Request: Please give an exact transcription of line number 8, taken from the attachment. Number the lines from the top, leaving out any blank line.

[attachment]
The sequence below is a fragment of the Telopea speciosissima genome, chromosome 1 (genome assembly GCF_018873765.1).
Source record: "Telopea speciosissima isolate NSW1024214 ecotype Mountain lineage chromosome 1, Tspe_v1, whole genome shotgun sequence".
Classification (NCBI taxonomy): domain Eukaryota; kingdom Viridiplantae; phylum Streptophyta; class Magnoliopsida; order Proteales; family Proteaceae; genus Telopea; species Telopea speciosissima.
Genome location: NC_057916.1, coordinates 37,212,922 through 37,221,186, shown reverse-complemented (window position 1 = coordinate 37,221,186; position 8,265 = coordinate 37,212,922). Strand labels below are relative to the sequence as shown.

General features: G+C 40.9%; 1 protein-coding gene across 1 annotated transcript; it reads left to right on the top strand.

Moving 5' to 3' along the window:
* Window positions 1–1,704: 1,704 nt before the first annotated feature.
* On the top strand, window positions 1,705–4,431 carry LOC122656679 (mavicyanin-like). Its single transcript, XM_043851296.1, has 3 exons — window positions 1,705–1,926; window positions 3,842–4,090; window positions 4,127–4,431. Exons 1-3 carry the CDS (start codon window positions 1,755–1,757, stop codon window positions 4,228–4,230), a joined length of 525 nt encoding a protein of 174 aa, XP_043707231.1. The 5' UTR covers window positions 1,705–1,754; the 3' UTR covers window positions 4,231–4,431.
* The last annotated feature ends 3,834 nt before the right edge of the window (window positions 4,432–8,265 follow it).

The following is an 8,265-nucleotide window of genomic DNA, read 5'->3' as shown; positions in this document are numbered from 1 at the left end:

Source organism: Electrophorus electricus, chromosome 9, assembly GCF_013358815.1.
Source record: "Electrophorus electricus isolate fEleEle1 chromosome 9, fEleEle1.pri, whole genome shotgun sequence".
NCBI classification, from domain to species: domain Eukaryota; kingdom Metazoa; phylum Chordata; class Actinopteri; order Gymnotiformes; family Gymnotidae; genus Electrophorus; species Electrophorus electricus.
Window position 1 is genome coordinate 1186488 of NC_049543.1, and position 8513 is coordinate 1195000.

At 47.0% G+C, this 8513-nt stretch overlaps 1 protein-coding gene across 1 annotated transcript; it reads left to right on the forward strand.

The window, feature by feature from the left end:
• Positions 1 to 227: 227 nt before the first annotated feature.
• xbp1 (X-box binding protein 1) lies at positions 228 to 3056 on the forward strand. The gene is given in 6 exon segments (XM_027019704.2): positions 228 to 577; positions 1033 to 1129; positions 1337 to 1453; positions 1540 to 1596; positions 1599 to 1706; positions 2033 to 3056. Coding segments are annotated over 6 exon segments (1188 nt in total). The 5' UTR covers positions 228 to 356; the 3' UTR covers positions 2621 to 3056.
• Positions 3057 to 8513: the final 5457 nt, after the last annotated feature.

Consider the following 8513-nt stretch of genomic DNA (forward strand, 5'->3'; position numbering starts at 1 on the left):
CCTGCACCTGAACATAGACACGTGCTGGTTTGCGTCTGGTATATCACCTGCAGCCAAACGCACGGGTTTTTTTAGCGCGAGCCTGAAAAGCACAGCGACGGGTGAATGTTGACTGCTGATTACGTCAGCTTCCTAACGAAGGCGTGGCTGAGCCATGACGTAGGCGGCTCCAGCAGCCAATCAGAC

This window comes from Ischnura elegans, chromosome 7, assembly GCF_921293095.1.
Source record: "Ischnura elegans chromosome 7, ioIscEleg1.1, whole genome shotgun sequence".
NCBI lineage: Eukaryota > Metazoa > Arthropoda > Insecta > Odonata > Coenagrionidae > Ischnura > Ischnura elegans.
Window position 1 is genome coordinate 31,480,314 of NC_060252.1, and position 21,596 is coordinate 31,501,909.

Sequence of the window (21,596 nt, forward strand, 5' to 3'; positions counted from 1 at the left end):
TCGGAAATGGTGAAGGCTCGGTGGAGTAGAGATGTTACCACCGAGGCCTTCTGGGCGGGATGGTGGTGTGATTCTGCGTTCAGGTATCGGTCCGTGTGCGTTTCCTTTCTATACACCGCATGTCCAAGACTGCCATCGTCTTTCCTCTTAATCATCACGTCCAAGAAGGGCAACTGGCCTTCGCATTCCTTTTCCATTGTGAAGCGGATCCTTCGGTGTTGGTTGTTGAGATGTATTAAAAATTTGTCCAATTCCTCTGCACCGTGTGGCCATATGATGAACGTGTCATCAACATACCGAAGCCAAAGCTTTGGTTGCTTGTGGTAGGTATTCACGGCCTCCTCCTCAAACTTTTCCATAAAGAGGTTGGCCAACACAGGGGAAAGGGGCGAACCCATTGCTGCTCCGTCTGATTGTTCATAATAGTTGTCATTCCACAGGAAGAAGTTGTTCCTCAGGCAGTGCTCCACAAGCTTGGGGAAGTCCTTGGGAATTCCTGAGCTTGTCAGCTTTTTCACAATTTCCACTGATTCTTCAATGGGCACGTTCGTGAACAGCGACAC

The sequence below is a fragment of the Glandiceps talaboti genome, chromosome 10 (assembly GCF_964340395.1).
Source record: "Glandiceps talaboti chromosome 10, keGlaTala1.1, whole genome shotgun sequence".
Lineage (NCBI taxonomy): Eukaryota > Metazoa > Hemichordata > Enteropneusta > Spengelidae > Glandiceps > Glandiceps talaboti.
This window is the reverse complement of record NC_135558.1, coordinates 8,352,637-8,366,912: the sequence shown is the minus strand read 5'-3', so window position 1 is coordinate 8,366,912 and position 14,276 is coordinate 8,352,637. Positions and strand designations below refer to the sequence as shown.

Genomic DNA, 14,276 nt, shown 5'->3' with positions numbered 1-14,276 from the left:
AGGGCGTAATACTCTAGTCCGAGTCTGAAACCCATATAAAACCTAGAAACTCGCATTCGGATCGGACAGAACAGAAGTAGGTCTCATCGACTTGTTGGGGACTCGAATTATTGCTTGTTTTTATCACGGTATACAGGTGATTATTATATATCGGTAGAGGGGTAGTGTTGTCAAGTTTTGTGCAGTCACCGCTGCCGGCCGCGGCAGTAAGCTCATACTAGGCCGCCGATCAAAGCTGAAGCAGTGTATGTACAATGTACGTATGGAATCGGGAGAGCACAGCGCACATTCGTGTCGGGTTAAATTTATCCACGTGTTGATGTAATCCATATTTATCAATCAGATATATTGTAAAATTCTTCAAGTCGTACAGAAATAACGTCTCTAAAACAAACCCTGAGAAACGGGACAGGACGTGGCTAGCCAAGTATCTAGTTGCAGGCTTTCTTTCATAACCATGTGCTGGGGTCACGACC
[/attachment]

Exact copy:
* On the top strand, window positions 1,705–4,431 carry LOC122656679 (mavicyanin-like). Its single transcript, XM_043851296.1, has 3 exons — window positions 1,705–1,926; window positions 3,842–4,090; window positions 4,127–4,431. Exons 1-3 carry the CDS (start codon window positions 1,755–1,757, stop codon window positions 4,228–4,230), a joined length of 525 nt encoding a protein of 174 aa, XP_043707231.1. The 5' UTR covers window positions 1,705–1,754; the 3' UTR covers window positions 4,231–4,431.